What's it like to design a user interface for six billion people?
A personal history of modeless text editing and cut/copy-paste.
Wednesday, January 16, 2013 - 6:30pm - 8:15pm
To Be Announced
6:30 pm Networking, Snacks
7:00 pm Announcements
7:10 pm Presentation and Q&A
Source code editors used by people like us benefit from domain-specific features like automatic indentation, syntax coloring, bracket matching, declaration shortcuts, regular expressions, syntax checking and previews. Such features are of little or no use in applications such as word processing, email and text messaging. And most people don't want to learn and remember a different text editing user interface for every application. The speaker will recount his personal involvement in the formulation of the text editing paradigm that became the standard for general-purpose work.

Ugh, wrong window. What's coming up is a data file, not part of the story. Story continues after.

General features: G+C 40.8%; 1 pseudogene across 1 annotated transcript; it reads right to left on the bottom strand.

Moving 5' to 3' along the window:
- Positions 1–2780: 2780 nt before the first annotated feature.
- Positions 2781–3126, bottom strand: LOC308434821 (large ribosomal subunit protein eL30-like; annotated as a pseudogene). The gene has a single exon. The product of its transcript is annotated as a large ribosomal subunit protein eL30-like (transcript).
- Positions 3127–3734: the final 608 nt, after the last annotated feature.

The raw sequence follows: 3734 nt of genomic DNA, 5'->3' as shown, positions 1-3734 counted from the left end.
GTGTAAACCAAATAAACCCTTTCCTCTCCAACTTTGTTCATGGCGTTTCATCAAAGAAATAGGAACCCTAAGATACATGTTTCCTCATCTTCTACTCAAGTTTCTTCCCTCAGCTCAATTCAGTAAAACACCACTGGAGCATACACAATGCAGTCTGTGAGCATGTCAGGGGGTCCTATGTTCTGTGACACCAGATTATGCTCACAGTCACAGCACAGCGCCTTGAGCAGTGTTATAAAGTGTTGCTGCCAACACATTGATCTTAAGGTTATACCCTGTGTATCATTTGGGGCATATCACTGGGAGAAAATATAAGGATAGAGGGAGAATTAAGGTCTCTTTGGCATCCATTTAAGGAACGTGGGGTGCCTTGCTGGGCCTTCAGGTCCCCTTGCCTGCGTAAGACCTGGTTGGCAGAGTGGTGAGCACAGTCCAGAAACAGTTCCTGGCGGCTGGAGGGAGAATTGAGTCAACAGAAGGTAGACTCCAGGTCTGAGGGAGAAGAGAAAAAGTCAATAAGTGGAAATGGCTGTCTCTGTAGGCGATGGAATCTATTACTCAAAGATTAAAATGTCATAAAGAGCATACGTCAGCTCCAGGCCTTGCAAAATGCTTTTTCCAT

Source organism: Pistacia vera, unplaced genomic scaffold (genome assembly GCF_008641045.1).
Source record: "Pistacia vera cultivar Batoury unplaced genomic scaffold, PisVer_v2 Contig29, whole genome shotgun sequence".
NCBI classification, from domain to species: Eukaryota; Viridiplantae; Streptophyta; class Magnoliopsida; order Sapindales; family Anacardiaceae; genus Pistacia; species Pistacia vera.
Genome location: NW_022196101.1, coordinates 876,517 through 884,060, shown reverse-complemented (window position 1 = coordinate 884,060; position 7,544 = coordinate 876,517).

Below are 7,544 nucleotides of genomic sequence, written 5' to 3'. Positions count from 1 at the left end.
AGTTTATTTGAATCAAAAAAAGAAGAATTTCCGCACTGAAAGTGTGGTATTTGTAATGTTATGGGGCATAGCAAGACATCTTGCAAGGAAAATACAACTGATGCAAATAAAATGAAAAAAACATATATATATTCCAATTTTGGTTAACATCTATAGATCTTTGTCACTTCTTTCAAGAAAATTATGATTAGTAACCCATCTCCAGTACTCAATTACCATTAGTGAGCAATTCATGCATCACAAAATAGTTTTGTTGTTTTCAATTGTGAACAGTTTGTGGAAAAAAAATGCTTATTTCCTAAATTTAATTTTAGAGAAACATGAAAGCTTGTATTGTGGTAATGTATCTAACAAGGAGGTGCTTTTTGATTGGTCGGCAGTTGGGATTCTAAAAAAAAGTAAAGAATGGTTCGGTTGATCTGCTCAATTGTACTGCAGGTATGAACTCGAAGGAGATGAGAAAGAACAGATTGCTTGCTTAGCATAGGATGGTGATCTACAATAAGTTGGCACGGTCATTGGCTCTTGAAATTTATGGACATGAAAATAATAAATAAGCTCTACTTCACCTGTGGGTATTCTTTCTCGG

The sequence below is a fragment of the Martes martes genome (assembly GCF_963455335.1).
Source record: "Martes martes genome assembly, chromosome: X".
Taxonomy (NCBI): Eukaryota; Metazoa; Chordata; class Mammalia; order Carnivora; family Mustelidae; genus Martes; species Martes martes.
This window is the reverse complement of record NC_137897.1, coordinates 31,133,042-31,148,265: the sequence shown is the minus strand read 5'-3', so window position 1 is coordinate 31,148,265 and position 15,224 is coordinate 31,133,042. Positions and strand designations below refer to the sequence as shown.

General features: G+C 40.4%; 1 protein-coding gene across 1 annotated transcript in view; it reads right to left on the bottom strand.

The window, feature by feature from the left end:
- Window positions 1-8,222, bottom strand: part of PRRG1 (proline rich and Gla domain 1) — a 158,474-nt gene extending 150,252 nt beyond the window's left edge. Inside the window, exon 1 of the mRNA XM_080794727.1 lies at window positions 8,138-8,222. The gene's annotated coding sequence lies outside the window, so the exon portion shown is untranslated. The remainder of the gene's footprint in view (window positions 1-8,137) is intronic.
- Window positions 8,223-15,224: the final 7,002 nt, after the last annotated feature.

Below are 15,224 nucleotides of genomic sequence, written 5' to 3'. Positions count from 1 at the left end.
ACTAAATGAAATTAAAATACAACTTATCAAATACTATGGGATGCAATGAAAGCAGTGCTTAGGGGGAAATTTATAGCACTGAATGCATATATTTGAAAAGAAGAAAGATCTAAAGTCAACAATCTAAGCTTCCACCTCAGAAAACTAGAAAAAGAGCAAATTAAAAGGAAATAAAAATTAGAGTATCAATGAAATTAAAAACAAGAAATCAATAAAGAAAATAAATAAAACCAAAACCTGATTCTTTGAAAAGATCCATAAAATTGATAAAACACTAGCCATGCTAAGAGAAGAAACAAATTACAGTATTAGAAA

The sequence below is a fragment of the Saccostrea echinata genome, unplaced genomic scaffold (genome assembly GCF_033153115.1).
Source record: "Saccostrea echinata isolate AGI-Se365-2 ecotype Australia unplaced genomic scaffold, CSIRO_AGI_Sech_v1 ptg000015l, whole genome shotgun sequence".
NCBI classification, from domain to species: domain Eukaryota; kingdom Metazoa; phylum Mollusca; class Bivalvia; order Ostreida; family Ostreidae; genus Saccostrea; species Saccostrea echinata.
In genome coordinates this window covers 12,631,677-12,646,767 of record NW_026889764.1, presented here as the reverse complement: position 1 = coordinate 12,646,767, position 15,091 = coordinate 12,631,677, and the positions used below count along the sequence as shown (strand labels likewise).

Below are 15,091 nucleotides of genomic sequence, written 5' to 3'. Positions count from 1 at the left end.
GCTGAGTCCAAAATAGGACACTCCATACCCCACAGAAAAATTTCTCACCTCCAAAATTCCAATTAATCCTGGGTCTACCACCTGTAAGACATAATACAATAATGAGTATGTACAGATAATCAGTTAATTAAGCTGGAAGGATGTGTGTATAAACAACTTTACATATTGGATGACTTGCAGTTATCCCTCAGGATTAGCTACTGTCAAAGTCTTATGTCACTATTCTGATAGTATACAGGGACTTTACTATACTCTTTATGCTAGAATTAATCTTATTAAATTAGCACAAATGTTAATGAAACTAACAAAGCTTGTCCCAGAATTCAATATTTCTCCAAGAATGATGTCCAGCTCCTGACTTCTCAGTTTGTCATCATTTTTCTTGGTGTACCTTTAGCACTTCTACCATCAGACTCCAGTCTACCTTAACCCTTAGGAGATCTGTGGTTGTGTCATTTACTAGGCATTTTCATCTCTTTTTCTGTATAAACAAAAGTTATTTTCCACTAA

Note: The speaker covered much the same material in a keynote at CHI2011, at the November 2011 BayCHI meeting, and in the July-August 2011 issue of Interactions magazine.
Larry Tesler has been making software friendlier since he conducted his first usability study at Stanford in 1962. At PARC, he co-invented modeless text editing and originated paned-window browsing. At Apple, where he served as VP and chief scientist, he led groups that contributed to products like Lisa, Mac, QuickTime, AppleScript, HyperCard, and Newton. He served as VP of Shopping Experience at Amazon.com and VP of UED at Yahoo!. In 2010, Tesler was elected to ACM's CHI Academy. In 2011, he received the SIGCHI Lifetime Practice Award. He is currently an independent consultant.
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